Due to the pressure of the various lobbies within government and the vested interest who did not want the introduction of the normal law of the land, the government appeased Sufi Mohammad by introducing the PATA (Nifaz e Nizame Shariah) Regulation 1994. Since this regulation was procedural, the TNSM was dissatisfied.
In 1999 the government again surrendered to the TNSM pressure after it led another agitation against the government. The government issued yet another ineffective version of Shariah the Nifaz e Adl Regulation 1999. This was again procedural and did not bring any substantial change. Although, the government and Sufi Mohammad were playing a cat and mouse game, the delay in the dispensation of justice by the courts had become a point of serious concern for the residents of Swat whose cases kept on lingering.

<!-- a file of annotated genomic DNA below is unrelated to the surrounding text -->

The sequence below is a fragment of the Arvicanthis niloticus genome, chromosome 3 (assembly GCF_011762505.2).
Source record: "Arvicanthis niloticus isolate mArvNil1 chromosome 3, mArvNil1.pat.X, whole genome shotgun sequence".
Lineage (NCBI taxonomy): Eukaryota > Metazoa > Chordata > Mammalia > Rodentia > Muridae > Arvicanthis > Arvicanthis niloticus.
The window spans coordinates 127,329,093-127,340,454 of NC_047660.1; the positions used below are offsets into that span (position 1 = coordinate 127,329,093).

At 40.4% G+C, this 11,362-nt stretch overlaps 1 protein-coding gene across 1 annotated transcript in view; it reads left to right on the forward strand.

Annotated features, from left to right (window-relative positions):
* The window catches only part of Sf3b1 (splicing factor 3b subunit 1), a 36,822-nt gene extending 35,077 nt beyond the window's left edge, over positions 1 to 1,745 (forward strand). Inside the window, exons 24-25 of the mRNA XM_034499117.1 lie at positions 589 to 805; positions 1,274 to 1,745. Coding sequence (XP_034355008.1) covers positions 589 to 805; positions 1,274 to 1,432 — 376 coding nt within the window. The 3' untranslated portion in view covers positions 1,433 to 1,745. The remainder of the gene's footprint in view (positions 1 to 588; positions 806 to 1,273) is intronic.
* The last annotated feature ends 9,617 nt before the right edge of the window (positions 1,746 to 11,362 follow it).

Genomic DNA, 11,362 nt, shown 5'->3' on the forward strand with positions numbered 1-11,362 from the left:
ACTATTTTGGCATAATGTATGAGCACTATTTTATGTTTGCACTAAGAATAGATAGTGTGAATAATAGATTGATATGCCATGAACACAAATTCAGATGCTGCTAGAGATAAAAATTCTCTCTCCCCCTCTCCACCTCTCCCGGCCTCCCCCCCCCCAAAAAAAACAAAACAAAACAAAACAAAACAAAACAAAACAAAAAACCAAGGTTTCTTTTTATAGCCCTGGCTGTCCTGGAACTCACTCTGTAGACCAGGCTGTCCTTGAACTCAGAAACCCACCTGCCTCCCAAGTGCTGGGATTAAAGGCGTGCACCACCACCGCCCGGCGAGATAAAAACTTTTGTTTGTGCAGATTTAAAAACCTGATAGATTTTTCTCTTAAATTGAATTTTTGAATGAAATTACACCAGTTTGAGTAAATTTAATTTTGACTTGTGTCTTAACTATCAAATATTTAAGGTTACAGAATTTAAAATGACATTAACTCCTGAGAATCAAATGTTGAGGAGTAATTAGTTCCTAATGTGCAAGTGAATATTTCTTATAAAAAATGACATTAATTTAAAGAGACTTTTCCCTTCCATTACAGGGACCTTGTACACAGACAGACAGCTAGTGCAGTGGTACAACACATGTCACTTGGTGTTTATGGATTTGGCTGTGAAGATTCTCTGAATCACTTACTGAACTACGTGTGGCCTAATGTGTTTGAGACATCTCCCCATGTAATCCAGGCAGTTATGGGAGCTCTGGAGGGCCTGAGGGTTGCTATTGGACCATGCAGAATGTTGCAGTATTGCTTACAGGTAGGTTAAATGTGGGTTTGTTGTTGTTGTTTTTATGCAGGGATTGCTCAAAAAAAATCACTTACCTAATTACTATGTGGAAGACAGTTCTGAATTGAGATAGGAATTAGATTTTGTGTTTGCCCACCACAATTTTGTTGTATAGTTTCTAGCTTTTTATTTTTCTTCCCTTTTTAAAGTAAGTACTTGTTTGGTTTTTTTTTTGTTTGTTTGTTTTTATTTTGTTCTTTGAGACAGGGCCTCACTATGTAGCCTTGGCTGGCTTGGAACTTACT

The seriousness of the issue and desire for quick and expeditious justice by the households in Swat came out clearly in the survey. 78% of respondents felt that many people joined the militants to have their grievances addressed, (Annex-1, Fig 32). This indeed is a serious indictment of government performance.
However the question arises whether the militants are serious in bringing about change in the laws. It is clear that to buy traction for their Islamic rhetoric amongst the people it is essential for them to seek the imposition of Shariah law. However the militants are also wise to realize that they would not be permitted to have a law of their desire since the nub of the matter is that the religious elements would like to become judges for the dispensation of Shariah. Apparently, it is not as much a matter of imposition of Shariah but more to use the Shariah slogan for creating an economic niche resulting in jobs for them.